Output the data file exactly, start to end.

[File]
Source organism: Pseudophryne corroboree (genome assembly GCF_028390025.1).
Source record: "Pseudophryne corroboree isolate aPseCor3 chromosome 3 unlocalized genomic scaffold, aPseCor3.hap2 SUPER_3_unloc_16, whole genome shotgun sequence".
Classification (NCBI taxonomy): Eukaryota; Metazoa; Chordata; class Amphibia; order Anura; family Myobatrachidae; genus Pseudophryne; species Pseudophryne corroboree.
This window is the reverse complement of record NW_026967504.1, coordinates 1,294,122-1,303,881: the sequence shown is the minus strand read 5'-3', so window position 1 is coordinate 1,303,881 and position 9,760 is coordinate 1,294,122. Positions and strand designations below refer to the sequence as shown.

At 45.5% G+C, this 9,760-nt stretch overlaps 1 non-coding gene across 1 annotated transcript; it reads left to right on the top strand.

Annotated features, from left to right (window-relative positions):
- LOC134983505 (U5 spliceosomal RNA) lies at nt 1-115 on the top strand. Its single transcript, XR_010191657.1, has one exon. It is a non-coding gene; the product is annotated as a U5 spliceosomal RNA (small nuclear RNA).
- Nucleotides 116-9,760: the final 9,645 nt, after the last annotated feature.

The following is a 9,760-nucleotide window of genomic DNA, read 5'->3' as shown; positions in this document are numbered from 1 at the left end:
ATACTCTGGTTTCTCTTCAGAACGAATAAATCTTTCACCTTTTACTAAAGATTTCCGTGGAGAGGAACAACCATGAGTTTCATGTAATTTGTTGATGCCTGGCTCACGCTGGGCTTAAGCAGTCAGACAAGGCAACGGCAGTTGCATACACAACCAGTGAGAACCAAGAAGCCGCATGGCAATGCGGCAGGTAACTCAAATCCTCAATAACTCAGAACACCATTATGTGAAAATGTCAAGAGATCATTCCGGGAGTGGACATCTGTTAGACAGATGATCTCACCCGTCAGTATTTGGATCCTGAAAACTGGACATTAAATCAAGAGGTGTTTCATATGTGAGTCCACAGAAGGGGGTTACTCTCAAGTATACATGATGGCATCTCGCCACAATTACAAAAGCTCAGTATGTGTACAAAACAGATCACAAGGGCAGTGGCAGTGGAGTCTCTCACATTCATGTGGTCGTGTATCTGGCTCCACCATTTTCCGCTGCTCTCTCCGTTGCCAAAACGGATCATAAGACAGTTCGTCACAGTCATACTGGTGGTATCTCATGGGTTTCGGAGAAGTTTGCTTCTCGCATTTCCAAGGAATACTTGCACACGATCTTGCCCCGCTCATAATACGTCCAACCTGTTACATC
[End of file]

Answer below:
Source organism: Pseudophryne corroboree (genome assembly GCF_028390025.1).
Source record: "Pseudophryne corroboree isolate aPseCor3 chromosome 3 unlocalized genomic scaffold, aPseCor3.hap2 SUPER_3_unloc_16, whole genome shotgun sequence".
Classification (NCBI taxonomy): Eukaryota; Metazoa; Chordata; class Amphibia; order Anura; family Myobatrachidae; genus Pseudophryne; species Pseudophryne corroboree.
This window is the reverse complement of record NW_026967504.1, coordinates 1,294,122-1,303,881: the sequence shown is the minus strand read 5'-3', so window position 1 is coordinate 1,303,881 and position 9,760 is coordinate 1,294,122. Positions and strand designations below refer to the sequence as shown.

At 45.5% G+C, this 9,760-nt stretch overlaps 1 non-coding gene across 1 annotated transcript; it reads left to right on the top strand.

Annotated features, from left to right (window-relative positions):
- LOC134983505 (U5 spliceosomal RNA) lies at nt 1-115 on the top strand. Its single transcript, XR_010191657.1, has one exon. It is a non-coding gene; the product is annotated as a U5 spliceosomal RNA (small nuclear RNA).
- Nucleotides 116-9,760: the final 9,645 nt, after the last annotated feature.

The following is a 9,760-nucleotide window of genomic DNA, read 5'->3' as shown; positions in this document are numbered from 1 at the left end:
ATACTCTGGTTTCTCTTCAGAACGAATAAATCTTTCACCTTTTACTAAAGATTTCCGTGGAGAGGAACAACCATGAGTTTCATGTAATTTGTTGATGCCTGGCTCACGCTGGGCTTAAGCAGTCAGACAAGGCAACGGCAGTTGCATACACAACCAGTGAGAACCAAGAAGCCGCATGGCAATGCGGCAGGTAACTCAAATCCTCAATAACTCAGAACACCATTATGTGAAAATGTCAAGAGATCATTCCGGGAGTGGACATCTGTTAGACAGATGATCTCACCCGTCAGTATTTGGATCCTGAAAACTGGACATTAAATCAAGAGGTGTTTCATATGTGAGTCCACAGAAGGGGGTTACTCTCAAGTATACATGATGGCATCTCGCCACAATTACAAAAGCTCAGTATGTGTACAAAACAGATCACAAGGGCAGTGGCAGTGGAGTCTCTCACATTCATGTGGTCGTGTATCTGGCTCCACCATTTTCCGCTGCTCTCTCCGTTGCCAAAACGGATCATAAGACAGTTCGTCACAGTCATACTGGTGGTATCTCATGGGTTTCGGAGAAGTTTGCTTCTCGCATTTCCAAGGAATACTTGCACACGATCTTGCCCCGCTCATAATACGTCCAACCTGTTACATC